The state’s chief budget analyst warned Monday that Gov. Arnold Schwarzenegger’s proposals for closing a $14.5-billion budget gap fail to properly prioritize how the state should spend its money, use questionable accounting methods and would be unnecessarily disruptive to schools and community colleges.
Legislative Analyst Elizabeth G. Hill, whom Democratic and Republican legislators look to for unbiased advice on fiscal issues, is particularly critical of the governor’s plan to spare almost no agency or program in calling for state spending to be cut immediately by 10%.
“It reflects little effort to prioritize and determine which state programs provide essential services or are most critical for California’s future,” Hill wrote in a report released Monday morning. She also said the proposed spending plan cuts too deeply into state services, and she called on the Legislature to offset some of the governor’s suggested reductions by raising fees and taxes or by scaling back existing tax breaks.
The report is the Legislature’s first assessment of the proposed budget that the governor unveiled Thursday. That blueprint, which covers the next 18 months, would rely on a series of deep reductions in government services to bring the state’s books into balance.
An emergency proclamation the governor signed last week forces the Legislature to cut spending immediately. If legislators fail to act on the budget within 45 days, they will be required by law to stop all other legislative business until they do so.
Soon after Hill released her report, a major bond rating agency put the state on notice that it was at risk of a downgrade. Fitch Ratings, expressing concern that the Legislature would balk at the steep cuts advocated by the governor, said failure to take action to balance the budget soon could lead to a downgrade of California’s rating on approximately $43 billion of outstanding debt.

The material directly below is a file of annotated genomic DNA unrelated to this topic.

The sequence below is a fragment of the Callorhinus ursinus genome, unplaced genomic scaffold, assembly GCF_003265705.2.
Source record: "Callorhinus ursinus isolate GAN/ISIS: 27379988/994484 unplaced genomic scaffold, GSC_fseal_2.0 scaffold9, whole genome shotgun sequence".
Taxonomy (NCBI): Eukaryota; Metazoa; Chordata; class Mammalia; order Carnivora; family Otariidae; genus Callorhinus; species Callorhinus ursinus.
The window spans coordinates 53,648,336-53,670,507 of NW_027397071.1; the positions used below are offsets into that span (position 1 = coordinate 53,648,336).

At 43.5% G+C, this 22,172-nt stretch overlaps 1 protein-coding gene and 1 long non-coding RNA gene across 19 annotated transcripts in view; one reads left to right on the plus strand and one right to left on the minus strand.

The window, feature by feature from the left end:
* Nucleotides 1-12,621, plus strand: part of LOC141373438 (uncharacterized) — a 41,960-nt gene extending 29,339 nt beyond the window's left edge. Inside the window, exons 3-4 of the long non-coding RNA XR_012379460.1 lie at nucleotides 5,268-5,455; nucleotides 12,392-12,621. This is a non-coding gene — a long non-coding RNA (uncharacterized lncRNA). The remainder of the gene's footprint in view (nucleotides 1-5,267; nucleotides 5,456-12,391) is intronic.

Administration spokesman H.D. Palmer said the Fitch warning “is as clear a statement as I have seen that there will be consequences for inaction.”
Palmer defended the governor’s wish to cut across the board as a rational approach that allows the state to avoid eliminating any government services altogether and achieves its goal without burdening Californians with big tax increases.
“It is designed to protect essential services by spreading these reductions as broadly as possible,” he said.
Hill’s report, meanwhile, also takes aim at a proposal in the governor’s budget to raid $2 billion in projected tax revenue next year that normally would be reserved for the fiscal 2009-2010 budget. She asks whether the plan is “a reasonable change in accounting practices or merely a convenient way to generate a one-time revenue bump.”
Palmer said the federal government and other states already use the accounting method in question.
The governor’s proposal to cut school funding by $4.4 billion -- more than $300 per student -- “has several shortcomings,” Hill wrote.
Hill said the governor and legislators should take back $1.5 billion in extra cash that schools were allocated this year above what they are guaranteed under the state Constitution. That would automatically lower the amount guaranteed to schools next year without requiring legislators to suspend the spending formulas approved by voters.
School groups were skeptical that Hill’s plan would be any better for them than the governor’s, saying that both would cut too deep and ultimately hurt students.
“Either way you go about it, there is blood on the floor,” said Kevin Gordon, a lobbyist for hundreds of school districts.
Hill was also critical of Schwarzenegger’s proposal to put a cap on spending in years when state revenues soar and save that money in a rainy day fund. She described the plan, which would also give the governor unilateral power to make program cuts when the state budget falls out of balance, as a power grab.
It “represents a serious diminution of the Legislature’s appropriation authority,” she wrote.
Administration officials said the proposal would allow legislators first crack at making the cuts, giving the governor authority to act unilaterally only if lawmakers failed to reach a consensus.
And legislators should be prepared for the state’s finances to get worse before they get better, Hill said. The economic forecasts that the administration used to make its revenue projections are already 2 months old, she noted, and there has been a lot of bad economic news in the meantime.
Reaction to her report in the Legislature was mixed. Democrats applauded Hill’s rejection of across-the-board cuts and her call for more revenue. Republicans embraced the report’s call for swift action but reiterated that they would block any proposal that included new taxes.
Assembly Budget Committee Vice Chairman Roger Niello (R-Fair Oaks) said: “Raising taxes to pay for Sacramento’s poor spending choices is not the answer.”